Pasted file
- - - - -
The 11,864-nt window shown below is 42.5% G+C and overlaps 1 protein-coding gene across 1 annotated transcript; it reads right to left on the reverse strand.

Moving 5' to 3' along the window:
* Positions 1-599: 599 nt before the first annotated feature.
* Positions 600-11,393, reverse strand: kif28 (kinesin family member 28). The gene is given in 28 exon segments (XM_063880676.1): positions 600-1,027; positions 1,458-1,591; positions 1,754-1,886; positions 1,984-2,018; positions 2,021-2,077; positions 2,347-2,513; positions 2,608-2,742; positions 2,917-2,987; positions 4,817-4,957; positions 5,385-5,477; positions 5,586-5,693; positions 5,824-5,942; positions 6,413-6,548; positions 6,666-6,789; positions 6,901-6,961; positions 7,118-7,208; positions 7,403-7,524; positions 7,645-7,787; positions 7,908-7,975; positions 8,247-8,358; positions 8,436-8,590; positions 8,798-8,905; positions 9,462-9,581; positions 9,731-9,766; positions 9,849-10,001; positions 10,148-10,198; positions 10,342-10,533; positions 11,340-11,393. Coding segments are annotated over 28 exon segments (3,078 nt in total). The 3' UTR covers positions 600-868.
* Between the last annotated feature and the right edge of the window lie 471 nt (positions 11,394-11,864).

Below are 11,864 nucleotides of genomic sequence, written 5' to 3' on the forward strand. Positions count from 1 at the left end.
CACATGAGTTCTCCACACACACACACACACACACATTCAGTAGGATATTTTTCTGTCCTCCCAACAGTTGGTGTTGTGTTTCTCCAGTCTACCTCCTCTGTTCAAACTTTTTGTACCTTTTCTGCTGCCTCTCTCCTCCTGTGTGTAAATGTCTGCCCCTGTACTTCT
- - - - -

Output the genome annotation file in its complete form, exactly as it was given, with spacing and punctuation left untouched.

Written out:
The 11,864-nt window shown below is 42.5% G+C and overlaps 1 protein-coding gene across 1 annotated transcript; it reads right to left on the reverse strand.

Moving 5' to 3' along the window:
* Positions 1-599: 599 nt before the first annotated feature.
* Positions 600-11,393, reverse strand: kif28 (kinesin family member 28). The gene is given in 28 exon segments (XM_063880676.1): positions 600-1,027; positions 1,458-1,591; positions 1,754-1,886; positions 1,984-2,018; positions 2,021-2,077; positions 2,347-2,513; positions 2,608-2,742; positions 2,917-2,987; positions 4,817-4,957; positions 5,385-5,477; positions 5,586-5,693; positions 5,824-5,942; positions 6,413-6,548; positions 6,666-6,789; positions 6,901-6,961; positions 7,118-7,208; positions 7,403-7,524; positions 7,645-7,787; positions 7,908-7,975; positions 8,247-8,358; positions 8,436-8,590; positions 8,798-8,905; positions 9,462-9,581; positions 9,731-9,766; positions 9,849-10,001; positions 10,148-10,198; positions 10,342-10,533; positions 11,340-11,393. Coding segments are annotated over 28 exon segments (3,078 nt in total). The 3' UTR covers positions 600-868.
* Between the last annotated feature and the right edge of the window lie 471 nt (positions 11,394-11,864).

Below are 11,864 nucleotides of genomic sequence, written 5' to 3' on the forward strand. Positions count from 1 at the left end.
CACATGAGTTCTCCACACACACACACACACACACATTCAGTAGGATATTTTTCTGTCCTCCCAACAGTTGGTGTTGTGTTTCTCCAGTCTACCTCCTCTGTTCAAACTTTTTGTACCTTTTCTGCTGCCTCTCTCCTCCTGTGTGTAAATGTCTGCCCCTGTACTTCT